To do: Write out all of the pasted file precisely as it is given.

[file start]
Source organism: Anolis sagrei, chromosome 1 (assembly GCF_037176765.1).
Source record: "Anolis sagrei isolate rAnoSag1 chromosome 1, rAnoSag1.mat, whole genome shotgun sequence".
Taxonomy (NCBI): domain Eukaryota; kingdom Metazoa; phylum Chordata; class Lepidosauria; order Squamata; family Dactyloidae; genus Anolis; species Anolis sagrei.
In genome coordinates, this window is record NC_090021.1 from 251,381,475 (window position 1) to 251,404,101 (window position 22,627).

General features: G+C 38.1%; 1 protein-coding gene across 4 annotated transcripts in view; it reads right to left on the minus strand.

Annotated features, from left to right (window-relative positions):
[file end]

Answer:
Source organism: Anolis sagrei, chromosome 1 (assembly GCF_037176765.1).
Source record: "Anolis sagrei isolate rAnoSag1 chromosome 1, rAnoSag1.mat, whole genome shotgun sequence".
Taxonomy (NCBI): domain Eukaryota; kingdom Metazoa; phylum Chordata; class Lepidosauria; order Squamata; family Dactyloidae; genus Anolis; species Anolis sagrei.
In genome coordinates, this window is record NC_090021.1 from 251,381,475 (window position 1) to 251,404,101 (window position 22,627).

General features: G+C 38.1%; 1 protein-coding gene across 4 annotated transcripts in view; it reads right to left on the minus strand.

Annotated features, from left to right (window-relative positions):